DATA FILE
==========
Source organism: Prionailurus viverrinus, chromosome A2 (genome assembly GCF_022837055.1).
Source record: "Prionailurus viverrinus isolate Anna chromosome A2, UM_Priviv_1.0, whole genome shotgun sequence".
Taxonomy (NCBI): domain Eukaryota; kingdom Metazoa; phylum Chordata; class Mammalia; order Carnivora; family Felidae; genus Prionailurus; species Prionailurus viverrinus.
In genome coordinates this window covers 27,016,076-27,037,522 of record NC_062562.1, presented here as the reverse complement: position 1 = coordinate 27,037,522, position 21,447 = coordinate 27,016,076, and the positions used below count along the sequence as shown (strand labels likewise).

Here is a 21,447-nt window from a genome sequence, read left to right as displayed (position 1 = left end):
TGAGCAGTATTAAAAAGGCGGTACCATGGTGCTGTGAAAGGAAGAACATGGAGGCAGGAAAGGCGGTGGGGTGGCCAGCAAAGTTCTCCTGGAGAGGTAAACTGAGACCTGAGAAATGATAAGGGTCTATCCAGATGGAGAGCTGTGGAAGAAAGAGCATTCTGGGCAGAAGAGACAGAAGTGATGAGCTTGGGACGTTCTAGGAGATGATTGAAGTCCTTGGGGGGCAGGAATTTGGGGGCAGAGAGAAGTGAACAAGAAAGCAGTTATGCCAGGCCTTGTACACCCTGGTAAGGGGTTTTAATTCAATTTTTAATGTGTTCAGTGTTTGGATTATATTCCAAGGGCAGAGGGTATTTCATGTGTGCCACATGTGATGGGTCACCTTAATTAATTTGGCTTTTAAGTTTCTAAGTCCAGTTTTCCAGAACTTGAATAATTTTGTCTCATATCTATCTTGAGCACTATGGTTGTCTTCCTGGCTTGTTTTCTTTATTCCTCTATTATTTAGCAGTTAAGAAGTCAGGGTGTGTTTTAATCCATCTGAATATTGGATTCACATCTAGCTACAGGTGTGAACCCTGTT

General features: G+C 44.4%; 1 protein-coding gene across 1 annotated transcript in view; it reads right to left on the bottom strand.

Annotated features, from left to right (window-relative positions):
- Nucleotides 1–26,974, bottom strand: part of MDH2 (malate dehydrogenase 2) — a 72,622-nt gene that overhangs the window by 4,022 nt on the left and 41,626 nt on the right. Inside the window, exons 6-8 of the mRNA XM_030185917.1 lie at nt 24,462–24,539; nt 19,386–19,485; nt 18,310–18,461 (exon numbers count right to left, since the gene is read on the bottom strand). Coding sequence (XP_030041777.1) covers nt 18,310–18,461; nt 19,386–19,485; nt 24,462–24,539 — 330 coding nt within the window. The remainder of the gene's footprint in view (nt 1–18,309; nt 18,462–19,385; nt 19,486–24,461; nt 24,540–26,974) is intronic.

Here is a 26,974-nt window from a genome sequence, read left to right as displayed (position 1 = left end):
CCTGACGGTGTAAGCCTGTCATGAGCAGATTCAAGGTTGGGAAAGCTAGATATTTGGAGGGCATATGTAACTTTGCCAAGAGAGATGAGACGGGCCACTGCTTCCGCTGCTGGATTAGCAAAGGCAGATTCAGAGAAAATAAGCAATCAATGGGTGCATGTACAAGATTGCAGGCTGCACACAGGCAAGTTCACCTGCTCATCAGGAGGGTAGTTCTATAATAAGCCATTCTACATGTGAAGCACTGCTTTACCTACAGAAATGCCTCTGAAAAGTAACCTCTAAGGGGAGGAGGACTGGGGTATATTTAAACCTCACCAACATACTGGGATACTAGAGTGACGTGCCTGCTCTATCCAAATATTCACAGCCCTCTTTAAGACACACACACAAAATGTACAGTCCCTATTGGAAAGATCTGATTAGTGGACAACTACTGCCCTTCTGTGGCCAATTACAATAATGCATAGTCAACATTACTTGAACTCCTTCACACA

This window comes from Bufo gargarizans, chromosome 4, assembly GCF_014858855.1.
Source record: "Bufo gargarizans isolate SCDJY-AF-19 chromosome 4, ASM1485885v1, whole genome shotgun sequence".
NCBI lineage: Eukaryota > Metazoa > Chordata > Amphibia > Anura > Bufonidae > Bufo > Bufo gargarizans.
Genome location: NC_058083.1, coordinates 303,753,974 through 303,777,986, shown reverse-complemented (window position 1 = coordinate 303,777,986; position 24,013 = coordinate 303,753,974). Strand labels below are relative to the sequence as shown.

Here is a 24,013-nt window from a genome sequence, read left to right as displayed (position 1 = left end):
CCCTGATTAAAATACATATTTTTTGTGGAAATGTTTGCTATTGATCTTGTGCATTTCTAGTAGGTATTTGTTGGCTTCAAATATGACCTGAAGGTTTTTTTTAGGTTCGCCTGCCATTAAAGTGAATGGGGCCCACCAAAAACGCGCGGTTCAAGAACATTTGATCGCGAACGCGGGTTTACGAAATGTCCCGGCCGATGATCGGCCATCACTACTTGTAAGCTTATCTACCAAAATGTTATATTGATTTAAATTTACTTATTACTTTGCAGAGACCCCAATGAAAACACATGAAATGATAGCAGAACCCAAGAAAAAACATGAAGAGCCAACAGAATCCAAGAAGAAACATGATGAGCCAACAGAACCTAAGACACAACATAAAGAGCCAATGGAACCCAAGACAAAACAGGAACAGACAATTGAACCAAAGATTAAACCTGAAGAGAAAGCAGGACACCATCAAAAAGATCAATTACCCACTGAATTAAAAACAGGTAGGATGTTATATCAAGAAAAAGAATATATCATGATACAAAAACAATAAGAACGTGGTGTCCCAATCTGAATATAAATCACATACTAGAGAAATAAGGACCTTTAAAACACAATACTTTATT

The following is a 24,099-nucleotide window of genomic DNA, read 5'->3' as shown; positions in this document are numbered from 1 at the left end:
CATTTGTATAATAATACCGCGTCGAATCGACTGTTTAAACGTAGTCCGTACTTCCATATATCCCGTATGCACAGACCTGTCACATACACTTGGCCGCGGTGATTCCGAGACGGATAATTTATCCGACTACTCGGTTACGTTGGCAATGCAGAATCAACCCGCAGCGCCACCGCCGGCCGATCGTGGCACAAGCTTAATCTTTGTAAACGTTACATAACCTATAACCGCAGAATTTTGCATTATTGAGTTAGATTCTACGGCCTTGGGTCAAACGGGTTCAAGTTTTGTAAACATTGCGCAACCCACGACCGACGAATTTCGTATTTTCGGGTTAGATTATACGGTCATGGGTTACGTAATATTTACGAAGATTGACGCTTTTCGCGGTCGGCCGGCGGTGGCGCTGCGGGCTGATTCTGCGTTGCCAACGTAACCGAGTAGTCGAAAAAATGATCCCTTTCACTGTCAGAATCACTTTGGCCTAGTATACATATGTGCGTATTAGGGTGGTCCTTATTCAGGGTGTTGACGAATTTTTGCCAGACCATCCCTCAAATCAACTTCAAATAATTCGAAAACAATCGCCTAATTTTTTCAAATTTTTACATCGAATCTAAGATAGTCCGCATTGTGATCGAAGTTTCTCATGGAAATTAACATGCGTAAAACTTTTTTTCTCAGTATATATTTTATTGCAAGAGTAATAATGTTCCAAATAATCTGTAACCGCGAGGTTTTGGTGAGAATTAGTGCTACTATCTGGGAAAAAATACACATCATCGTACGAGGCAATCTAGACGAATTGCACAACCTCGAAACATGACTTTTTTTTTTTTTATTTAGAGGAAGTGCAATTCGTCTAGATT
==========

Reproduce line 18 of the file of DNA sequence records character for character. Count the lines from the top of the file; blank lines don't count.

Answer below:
The following is a 24,099-nucleotide window of genomic DNA, read 5'->3' as shown; positions in this document are numbered from 1 at the left end: